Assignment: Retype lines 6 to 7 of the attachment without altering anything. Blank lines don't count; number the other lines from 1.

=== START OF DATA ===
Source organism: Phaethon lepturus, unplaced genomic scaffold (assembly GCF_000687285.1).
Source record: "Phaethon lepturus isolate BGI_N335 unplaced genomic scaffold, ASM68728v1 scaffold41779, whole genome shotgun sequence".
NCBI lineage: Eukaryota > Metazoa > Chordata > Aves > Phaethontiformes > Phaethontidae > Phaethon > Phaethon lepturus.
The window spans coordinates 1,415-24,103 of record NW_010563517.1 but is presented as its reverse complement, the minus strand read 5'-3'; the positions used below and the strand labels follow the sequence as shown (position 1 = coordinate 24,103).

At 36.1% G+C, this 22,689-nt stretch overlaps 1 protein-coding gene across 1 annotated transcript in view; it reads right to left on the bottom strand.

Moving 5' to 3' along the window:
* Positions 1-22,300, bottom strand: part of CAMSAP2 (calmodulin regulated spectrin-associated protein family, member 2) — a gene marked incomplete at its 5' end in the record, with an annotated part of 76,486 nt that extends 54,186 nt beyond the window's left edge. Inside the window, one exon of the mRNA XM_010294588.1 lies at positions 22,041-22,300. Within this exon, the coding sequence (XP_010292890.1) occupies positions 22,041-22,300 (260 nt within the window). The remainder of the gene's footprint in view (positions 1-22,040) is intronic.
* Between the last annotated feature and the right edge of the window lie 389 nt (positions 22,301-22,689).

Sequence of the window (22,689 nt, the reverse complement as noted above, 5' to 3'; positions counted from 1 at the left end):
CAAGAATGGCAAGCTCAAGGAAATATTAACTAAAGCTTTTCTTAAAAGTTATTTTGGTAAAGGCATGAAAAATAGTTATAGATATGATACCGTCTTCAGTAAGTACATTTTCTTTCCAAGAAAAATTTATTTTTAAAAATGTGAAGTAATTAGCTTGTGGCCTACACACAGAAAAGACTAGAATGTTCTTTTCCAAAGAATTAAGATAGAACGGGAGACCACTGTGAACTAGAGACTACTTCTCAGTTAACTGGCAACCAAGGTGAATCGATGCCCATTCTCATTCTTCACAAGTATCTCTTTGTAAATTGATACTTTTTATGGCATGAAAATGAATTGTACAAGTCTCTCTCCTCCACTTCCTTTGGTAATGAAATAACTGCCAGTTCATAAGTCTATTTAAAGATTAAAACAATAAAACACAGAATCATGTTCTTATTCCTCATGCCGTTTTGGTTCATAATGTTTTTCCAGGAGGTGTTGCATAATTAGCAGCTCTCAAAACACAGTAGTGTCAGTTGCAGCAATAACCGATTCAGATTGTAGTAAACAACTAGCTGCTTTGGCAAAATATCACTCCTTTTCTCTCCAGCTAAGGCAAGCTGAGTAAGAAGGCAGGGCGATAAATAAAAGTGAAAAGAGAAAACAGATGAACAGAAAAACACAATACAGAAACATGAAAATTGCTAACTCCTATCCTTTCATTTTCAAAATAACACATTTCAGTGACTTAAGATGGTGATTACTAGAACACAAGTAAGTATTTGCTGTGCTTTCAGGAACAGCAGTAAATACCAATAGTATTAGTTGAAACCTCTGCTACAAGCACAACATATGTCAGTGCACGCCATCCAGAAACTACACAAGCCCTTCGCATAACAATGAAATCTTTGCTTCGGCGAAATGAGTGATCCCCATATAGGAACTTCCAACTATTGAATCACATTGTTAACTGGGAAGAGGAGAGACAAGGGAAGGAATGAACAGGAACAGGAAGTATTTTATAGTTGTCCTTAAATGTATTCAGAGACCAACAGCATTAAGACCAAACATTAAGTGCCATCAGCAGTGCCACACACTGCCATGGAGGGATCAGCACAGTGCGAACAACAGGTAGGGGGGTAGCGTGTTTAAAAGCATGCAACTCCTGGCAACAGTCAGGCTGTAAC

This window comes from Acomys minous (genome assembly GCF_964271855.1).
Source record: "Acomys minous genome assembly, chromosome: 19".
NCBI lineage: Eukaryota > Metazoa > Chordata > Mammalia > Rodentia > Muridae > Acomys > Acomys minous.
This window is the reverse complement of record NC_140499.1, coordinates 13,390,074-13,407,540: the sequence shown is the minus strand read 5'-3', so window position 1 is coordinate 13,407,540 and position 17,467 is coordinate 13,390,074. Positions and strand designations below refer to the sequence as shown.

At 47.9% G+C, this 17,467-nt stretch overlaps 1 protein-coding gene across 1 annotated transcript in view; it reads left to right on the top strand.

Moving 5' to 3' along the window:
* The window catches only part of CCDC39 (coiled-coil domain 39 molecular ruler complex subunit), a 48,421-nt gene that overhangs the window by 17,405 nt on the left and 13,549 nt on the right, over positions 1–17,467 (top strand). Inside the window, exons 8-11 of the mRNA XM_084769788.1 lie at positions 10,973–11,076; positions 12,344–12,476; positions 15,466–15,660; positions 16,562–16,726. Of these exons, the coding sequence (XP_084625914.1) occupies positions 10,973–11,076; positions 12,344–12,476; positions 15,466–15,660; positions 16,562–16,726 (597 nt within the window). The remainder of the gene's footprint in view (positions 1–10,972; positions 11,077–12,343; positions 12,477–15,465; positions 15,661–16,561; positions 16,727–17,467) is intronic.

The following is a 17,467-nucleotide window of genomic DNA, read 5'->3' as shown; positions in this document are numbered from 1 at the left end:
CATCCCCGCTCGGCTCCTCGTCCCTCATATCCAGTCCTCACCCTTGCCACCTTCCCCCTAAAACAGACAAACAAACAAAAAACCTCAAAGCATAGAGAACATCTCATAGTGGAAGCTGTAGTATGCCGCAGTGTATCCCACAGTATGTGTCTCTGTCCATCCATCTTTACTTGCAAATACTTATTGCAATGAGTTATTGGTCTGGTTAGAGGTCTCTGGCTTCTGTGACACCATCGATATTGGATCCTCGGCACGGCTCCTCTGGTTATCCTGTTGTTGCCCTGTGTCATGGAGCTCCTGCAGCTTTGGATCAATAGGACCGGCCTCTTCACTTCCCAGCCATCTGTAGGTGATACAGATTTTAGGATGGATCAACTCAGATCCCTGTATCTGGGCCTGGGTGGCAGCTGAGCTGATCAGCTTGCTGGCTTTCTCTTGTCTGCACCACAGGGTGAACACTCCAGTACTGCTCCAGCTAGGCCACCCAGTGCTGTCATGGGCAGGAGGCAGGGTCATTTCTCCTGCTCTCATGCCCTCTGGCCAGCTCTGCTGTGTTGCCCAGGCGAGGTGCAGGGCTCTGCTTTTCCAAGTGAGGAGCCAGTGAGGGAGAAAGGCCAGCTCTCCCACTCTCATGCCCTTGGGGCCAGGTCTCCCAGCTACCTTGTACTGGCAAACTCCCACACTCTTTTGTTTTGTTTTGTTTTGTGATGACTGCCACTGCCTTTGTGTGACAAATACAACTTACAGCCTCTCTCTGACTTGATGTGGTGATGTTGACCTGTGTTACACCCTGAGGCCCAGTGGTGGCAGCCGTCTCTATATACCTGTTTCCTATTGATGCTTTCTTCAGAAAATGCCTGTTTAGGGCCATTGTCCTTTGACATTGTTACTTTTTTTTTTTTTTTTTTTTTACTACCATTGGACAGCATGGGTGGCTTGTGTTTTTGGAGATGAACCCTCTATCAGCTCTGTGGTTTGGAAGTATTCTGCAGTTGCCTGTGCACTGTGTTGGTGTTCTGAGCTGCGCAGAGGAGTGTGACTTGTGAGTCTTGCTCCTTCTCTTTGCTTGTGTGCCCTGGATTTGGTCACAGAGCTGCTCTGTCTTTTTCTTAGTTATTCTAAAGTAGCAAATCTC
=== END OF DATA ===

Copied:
Moving 5' to 3' along the window:
* Positions 1-22,300, bottom strand: part of CAMSAP2 (calmodulin regulated spectrin-associated protein family, member 2) — a gene marked incomplete at its 5' end in the record, with an annotated part of 76,486 nt that extends 54,186 nt beyond the window's left edge. Inside the window, one exon of the mRNA XM_010294588.1 lies at positions 22,041-22,300. Within this exon, the coding sequence (XP_010292890.1) occupies positions 22,041-22,300 (260 nt within the window). The remainder of the gene's footprint in view (positions 1-22,040) is intronic.